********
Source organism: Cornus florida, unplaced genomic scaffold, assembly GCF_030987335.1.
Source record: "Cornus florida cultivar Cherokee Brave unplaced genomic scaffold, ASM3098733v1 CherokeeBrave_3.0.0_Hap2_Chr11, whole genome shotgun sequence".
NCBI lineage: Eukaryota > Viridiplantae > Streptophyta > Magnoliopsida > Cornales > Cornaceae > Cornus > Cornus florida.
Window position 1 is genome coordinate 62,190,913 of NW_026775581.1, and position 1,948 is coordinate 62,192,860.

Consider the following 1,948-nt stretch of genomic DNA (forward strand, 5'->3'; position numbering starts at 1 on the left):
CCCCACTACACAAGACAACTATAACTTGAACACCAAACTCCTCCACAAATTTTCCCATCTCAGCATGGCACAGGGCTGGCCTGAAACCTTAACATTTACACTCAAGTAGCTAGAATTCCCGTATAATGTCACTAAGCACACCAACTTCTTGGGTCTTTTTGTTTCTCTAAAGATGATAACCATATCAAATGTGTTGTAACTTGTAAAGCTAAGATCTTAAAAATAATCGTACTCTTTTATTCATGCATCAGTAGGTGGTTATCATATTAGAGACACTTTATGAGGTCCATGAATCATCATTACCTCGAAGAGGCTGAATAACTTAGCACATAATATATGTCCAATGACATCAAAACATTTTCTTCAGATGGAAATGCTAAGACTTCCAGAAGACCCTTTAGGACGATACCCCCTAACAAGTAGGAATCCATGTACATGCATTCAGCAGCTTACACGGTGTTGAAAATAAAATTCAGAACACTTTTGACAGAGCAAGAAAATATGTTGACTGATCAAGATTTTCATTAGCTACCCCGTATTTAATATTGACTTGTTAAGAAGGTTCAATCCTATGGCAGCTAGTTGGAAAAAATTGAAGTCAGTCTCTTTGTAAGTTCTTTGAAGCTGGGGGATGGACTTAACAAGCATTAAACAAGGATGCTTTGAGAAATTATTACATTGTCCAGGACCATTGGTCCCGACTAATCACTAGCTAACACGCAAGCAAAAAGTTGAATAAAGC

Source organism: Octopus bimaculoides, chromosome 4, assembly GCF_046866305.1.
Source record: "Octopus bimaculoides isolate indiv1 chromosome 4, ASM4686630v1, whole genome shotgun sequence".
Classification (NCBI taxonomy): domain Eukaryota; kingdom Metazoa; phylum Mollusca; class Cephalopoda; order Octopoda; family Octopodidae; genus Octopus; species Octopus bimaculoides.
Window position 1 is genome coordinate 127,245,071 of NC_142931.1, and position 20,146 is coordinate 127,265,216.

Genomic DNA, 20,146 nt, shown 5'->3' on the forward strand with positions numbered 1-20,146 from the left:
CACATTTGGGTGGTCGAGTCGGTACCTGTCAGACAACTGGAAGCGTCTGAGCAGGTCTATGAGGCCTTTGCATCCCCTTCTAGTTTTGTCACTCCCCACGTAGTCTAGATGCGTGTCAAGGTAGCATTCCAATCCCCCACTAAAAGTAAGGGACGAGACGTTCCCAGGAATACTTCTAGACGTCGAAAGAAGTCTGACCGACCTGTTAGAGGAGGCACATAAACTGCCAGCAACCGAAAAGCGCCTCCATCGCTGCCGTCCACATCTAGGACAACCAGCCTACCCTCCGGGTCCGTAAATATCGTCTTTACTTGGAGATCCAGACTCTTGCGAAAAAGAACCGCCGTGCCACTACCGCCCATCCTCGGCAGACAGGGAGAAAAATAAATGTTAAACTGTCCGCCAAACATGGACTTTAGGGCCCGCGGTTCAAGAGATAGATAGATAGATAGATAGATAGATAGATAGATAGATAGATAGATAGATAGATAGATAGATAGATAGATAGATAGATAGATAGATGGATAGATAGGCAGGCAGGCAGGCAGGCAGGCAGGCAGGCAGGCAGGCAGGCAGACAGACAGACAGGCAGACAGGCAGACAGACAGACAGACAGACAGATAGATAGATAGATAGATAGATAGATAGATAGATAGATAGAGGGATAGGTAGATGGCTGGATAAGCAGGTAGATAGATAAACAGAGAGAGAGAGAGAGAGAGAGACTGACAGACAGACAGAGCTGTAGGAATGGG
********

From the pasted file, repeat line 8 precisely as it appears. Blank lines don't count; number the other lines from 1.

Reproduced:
Source record: "Octopus bimaculoides isolate indiv1 chromosome 4, ASM4686630v1, whole genome shotgun sequence".